In 2004, Adewale Ogunleye was coming off a Pro Bowl season in which he led the AFC with 15.0 sacks for the Dolphins. As a reward, Miami promptly traded him to the Chicago Bears for receiver Marty Booker.
Ogunleye immediately dipped to 5.0 sacks his first year in Chicago. He bounced back with 10.0 sacks in 2005 but never had more than 9.0 sacks for the Bears in any of his following four seasons. Ogunleye accumulated 42 sacks during his six years in the Windy City, or 7.0 per season.
While that wasn't the type of production the Bears were hoping for when they traded Booker – who also never matched his pre-trade numbers in Miami – 7.0 sacks per season is nothing to sneeze at.
Opposite Ogunleye for all six years was Alex Brown, who himself never had more than 7.0 sacks in a single campaign. Alongside Ogunleye, Brown averaged just less than 6.0 sacks per season.
While neither player was an individual standout between 2004-2009, the combined production of Brown and Ogunleye – roughly 13.0 sacks per season – was key in the Bears' defensive dominance during that span. Both were solid all-around players, while Brown was particularly adept at stopping the run.
Adewale Ogunleye & Alex Brown
The Bears parted ways with both players in 2010, opting instead to spend big on Julius Peppers, one of the most dominant pass rushers of his time. Peppers was released this week after four productive, albeit slightly disappointing, seasons in Chicago.
The Bears now turn to their two newest acquisitions, Lamarr Houston and Willie Young, to bookend the defensive line. Both players were paid handsomely, despite just 9.0 sacks combined last season. Young will receive $3 million per season, which equates to $1 million per sack if he repeats his 3.0-sack performance from 2013. While Houston, due roughly $7 million per season, is coming off a career-high 6.0-sack season.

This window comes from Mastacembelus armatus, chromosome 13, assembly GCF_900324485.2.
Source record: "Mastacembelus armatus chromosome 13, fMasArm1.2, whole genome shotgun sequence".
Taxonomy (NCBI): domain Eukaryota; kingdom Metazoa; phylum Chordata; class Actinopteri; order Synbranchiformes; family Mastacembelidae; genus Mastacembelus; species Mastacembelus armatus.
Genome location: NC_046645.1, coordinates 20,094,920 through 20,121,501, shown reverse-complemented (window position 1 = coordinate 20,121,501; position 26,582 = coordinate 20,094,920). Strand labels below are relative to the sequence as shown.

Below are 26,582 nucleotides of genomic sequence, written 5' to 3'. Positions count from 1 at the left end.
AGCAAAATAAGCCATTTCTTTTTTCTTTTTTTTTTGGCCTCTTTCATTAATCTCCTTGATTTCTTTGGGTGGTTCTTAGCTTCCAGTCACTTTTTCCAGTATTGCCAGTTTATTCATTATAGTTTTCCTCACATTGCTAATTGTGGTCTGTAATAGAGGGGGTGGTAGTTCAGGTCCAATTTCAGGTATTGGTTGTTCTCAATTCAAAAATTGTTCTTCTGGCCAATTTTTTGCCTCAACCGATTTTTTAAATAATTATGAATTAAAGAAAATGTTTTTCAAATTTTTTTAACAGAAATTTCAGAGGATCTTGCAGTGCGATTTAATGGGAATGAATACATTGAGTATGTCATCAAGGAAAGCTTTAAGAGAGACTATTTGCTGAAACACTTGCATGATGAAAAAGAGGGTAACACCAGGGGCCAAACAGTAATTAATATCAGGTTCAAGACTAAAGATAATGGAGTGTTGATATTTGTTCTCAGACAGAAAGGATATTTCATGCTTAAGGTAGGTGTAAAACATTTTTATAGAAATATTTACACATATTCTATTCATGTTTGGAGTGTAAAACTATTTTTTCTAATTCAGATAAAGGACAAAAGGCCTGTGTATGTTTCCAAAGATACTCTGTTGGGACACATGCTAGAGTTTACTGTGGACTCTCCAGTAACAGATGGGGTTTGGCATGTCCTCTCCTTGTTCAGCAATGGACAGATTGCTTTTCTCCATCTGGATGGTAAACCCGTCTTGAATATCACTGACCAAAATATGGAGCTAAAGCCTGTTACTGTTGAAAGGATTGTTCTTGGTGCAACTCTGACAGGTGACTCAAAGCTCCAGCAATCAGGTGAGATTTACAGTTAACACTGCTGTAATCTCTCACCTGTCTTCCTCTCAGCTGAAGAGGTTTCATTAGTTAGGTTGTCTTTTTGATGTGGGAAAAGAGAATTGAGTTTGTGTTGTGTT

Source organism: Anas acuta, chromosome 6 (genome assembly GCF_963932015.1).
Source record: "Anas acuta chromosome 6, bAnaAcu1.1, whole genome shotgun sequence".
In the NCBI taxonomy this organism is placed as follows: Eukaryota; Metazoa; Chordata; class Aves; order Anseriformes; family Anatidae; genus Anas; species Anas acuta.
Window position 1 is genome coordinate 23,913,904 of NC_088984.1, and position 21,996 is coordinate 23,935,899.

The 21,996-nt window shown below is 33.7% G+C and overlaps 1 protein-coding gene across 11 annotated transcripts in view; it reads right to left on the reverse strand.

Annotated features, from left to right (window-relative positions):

Houston (26) and Young (28) are relatively young and in the prime of their careers. The Bears are banking on both players taking a big step forward next year as pass rushers.
While each has the potential to increase his sack total in Chicago, it's unlikely they'll develop into a 20.0-sack-per-season tandem. In fact, both players are just as adept against the run as they are pressuring the quarterback.
This coincides with the off-season statements of head coach Marc Trestman and GM Phil Emery, who have made fixing the run defense their top priority. Last season, for the first time in the 94-year history of the team, the Bears ranked dead last against the run. No one wants to go through that again, least of all Trestman and Emery, which is why they've invested heavily on two run-stopping defensive ends.
Houston and Young will be Chicago's starting defensive ends for at least the next three seasons. When it's all said and done, we may look back on their production in the same way we do Ogunleye and Brown, who maxed out at 16.0 combined sacks in 2005, yet never had less than 11.0 combined sacks in any campaign together. They were never dominant but the yearly consistency of Brown and Ogunleye had a lot of value.
Young and Houston could very easily max out at 16.0 combined sacks during their years together in Chicago but if they are solid against the run, as both have proven to be during their respective careers, they will have lived up to their contracts.
The Bears signed two young edge rushers with potential but expectations should be tempered for Houston and Young. They were signed for their positional versatility and their all-around skill sets, not because they're expected to post double-digit sacks every year.
As teammates, Ogunleye and Brown earned zero combined Pro Bowl appearances, yet Bears fans look back very fondly at their six years as Chicago's starting defensive ends. There's no reason Young and Houston can't leave the same legacy.
Jeremy Stoltz is Publisher of BearReport.com and a member of the Pro Football Writers of America. He is in his fourth season covering the Chicago Bears full time. Follow Bear Report on Twitter and discuss this topic on our message boards. To become a subscriber to the Bear Report Web site or magazine, click here.